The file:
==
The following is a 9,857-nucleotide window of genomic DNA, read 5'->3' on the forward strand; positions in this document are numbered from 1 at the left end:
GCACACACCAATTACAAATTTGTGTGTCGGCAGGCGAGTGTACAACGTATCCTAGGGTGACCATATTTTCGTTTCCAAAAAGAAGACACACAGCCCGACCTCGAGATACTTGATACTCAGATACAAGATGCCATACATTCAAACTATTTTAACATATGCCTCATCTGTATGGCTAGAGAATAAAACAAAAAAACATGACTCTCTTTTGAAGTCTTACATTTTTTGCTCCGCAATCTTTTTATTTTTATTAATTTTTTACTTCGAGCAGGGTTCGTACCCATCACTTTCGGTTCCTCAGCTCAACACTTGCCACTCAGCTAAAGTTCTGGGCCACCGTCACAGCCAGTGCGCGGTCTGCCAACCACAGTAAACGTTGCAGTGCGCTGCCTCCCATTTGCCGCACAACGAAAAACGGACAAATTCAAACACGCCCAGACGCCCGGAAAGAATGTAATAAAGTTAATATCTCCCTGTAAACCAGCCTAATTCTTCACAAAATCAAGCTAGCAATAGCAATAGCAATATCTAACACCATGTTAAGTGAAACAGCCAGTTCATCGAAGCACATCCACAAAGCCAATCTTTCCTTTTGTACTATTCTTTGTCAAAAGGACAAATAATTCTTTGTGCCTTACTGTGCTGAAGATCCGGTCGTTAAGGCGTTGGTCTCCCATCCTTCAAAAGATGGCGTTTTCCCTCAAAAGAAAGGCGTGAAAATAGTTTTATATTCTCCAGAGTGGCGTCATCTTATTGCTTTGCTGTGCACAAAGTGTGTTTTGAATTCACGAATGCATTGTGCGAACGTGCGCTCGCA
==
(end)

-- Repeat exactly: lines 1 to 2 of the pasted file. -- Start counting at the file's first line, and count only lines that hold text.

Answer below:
The following is a 9,857-nucleotide window of genomic DNA, read 5'->3' on the forward strand; positions in this document are numbered from 1 at the left end:
GCACACACCAATTACAAATTTGTGTGTCGGCAGGCGAGTGTACAACGTATCCTAGGGTGACCATATTTTCGTTTCCAAAAAGAAGACACACAGCCCGACCTCGAGATACTTGATACTCAGATACAAGATGCCATACATTCAAACTATTTTAACATATGCCTCATCTGTATGGCTAGAGAATAAAACAAAAAAACATGACTCTCTTTTGAAGTCTTACATTTTTTGCTCCGCAATCTTTTTATTTTTATTAATTTTTTACTTCGAGCAGGGTTCGTACCCATCACTTTCGGTTCCTCAGCTCAACACTTGCCACTCAGCTAAAGTTCTGGGCCACCGTCACAGCCAGTGCGCGGTCTGCCAACCACAGTAAACGTTGCAGTGCGCTGCCTCCCATTTGCCGCACAACGAAAAACGGACAAATTCAAACACGCCCAGACGCCCGGAAAGAATGTAATAAAGTTAATATCTCCCTGTAAACCAGCCTAATTCTTCACAAAATCAAGCTAGCAATAGCAATAGCAATATCTAACACCATGTTAAGTGAAACAGCCAGTTCATCGAAGCACATCCACAAAGCCAATCTTTCCTTTTGTACTATTCTTTGTCAAAAGGACAAATAATTCTTTGTGCCTTACTGTGCTGAAGATCCGGTCGTTAAGGCGTTGGTCTCCCATCCTTCAAAAGATGGCGTTTTCCCTCAAAAGAAAGGCGTGAAAATAGTTTTATATTCTCCAGAGTGGCGTCATCTTATTGCTTTGCTGTGCACAAAGTGTGTTTTGAATTCACGAATGCATTGTGCGAACGTGCGCTCGCA